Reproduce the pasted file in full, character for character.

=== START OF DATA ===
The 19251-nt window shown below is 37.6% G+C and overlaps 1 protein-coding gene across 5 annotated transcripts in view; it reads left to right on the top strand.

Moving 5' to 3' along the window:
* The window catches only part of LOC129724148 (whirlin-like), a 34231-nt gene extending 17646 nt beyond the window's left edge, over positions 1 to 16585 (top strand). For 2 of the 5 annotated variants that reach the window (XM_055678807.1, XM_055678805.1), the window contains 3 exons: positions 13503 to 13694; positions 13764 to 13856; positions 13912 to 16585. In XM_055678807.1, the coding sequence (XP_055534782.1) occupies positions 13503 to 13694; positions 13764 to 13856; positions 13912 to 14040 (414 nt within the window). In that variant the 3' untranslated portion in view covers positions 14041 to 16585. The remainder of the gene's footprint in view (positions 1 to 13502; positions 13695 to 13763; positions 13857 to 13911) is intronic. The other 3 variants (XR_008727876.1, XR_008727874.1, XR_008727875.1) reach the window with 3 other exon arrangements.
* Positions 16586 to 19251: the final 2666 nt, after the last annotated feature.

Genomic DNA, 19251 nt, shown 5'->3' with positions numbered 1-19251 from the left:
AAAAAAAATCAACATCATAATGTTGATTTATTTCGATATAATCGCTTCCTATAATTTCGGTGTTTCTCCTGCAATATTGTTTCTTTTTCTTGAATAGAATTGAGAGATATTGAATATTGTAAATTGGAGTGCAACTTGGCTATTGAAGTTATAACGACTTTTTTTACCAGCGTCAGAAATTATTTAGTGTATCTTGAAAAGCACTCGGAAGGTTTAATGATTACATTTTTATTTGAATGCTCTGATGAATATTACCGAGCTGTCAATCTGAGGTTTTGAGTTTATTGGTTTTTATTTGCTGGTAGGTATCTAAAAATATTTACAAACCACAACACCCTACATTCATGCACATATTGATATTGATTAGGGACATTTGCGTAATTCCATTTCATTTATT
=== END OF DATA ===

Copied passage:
The 19251-nt window shown below is 37.6% G+C and overlaps 1 protein-coding gene across 5 annotated transcripts in view; it reads left to right on the top strand.

Moving 5' to 3' along the window:
* The window catches only part of LOC129724148 (whirlin-like), a 34231-nt gene extending 17646 nt beyond the window's left edge, over positions 1 to 16585 (top strand). For 2 of the 5 annotated variants that reach the window (XM_055678807.1, XM_055678805.1), the window contains 3 exons: positions 13503 to 13694; positions 13764 to 13856; positions 13912 to 16585. In XM_055678807.1, the coding sequence (XP_055534782.1) occupies positions 13503 to 13694; positions 13764 to 13856; positions 13912 to 14040 (414 nt within the window). In that variant the 3' untranslated portion in view covers positions 14041 to 16585. The remainder of the gene's footprint in view (positions 1 to 13502; positions 13695 to 13763; positions 13857 to 13911) is intronic. The other 3 variants (XR_008727876.1, XR_008727874.1, XR_008727875.1) reach the window with 3 other exon arrangements.
* Positions 16586 to 19251: the final 2666 nt, after the last annotated feature.

Genomic DNA, 19251 nt, shown 5'->3' with positions numbered 1-19251 from the left:
AAAAAAAATCAACATCATAATGTTGATTTATTTCGATATAATCGCTTCCTATAATTTCGGTGTTTCTCCTGCAATATTGTTTCTTTTTCTTGAATAGAATTGAGAGATATTGAATATTGTAAATTGGAGTGCAACTTGGCTATTGAAGTTATAACGACTTTTTTTACCAGCGTCAGAAATTATTTAGTGTATCTTGAAAAGCACTCGGAAGGTTTAATGATTACATTTTTATTTGAATGCTCTGATGAATATTACCGAGCTGTCAATCTGAGGTTTTGAGTTTATTGGTTTTTATTTGCTGGTAGGTATCTAAAAATATTTACAAACCACAACACCCTACATTCATGCACATATTGATATTGATTAGGGACATTTGCGTAATTCCATTTCATTTATT